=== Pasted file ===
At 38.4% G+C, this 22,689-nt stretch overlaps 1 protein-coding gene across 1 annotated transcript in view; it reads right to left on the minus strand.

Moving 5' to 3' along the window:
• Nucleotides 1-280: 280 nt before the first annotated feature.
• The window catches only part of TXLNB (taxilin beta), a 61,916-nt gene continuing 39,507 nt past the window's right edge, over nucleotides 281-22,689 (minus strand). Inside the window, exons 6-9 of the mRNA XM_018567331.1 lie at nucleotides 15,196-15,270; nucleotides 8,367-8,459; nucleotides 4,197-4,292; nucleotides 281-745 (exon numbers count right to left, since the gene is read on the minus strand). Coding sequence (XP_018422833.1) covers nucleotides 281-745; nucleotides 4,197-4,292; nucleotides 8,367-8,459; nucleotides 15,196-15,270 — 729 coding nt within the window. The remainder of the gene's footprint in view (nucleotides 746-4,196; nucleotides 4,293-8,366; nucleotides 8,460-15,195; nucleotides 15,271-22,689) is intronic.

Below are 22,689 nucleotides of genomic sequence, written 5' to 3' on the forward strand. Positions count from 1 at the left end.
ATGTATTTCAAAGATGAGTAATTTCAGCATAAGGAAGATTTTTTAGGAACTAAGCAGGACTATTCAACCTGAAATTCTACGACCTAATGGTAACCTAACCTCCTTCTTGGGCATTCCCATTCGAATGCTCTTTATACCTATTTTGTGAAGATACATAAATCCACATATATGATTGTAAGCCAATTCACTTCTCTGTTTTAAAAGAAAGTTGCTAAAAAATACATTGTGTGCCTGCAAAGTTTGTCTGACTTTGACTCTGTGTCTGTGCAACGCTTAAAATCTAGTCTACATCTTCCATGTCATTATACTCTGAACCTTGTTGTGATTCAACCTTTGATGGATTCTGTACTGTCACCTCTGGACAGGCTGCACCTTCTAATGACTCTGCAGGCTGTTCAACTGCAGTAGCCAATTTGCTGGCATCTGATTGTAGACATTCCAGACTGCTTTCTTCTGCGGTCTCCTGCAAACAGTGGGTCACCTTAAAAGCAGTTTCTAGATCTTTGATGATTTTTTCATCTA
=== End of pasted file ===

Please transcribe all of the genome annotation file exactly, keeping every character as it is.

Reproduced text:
At 38.4% G+C, this 22,689-nt stretch overlaps 1 protein-coding gene across 1 annotated transcript in view; it reads right to left on the minus strand.

Moving 5' to 3' along the window:
• Nucleotides 1-280: 280 nt before the first annotated feature.
• The window catches only part of TXLNB (taxilin beta), a 61,916-nt gene continuing 39,507 nt past the window's right edge, over nucleotides 281-22,689 (minus strand). Inside the window, exons 6-9 of the mRNA XM_018567331.1 lie at nucleotides 15,196-15,270; nucleotides 8,367-8,459; nucleotides 4,197-4,292; nucleotides 281-745 (exon numbers count right to left, since the gene is read on the minus strand). Coding sequence (XP_018422833.1) covers nucleotides 281-745; nucleotides 4,197-4,292; nucleotides 8,367-8,459; nucleotides 15,196-15,270 — 729 coding nt within the window. The remainder of the gene's footprint in view (nucleotides 746-4,196; nucleotides 4,293-8,366; nucleotides 8,460-15,195; nucleotides 15,271-22,689) is intronic.

Below are 22,689 nucleotides of genomic sequence, written 5' to 3' on the forward strand. Positions count from 1 at the left end.
ATGTATTTCAAAGATGAGTAATTTCAGCATAAGGAAGATTTTTTAGGAACTAAGCAGGACTATTCAACCTGAAATTCTACGACCTAATGGTAACCTAACCTCCTTCTTGGGCATTCCCATTCGAATGCTCTTTATACCTATTTTGTGAAGATACATAAATCCACATATATGATTGTAAGCCAATTCACTTCTCTGTTTTAAAAGAAAGTTGCTAAAAAATACATTGTGTGCCTGCAAAGTTTGTCTGACTTTGACTCTGTGTCTGTGCAACGCTTAAAATCTAGTCTACATCTTCCATGTCATTATACTCTGAACCTTGTTGTGATTCAACCTTTGATGGATTCTGTACTGTCACCTCTGGACAGGCTGCACCTTCTAATGACTCTGCAGGCTGTTCAACTGCAGTAGCCAATTTGCTGGCATCTGATTGTAGACATTCCAGACTGCTTTCTTCTGCGGTCTCCTGCAAACAGTGGGTCACCTTAAAAGCAGTTTCTAGATCTTTGATGATTTTTTCATCTA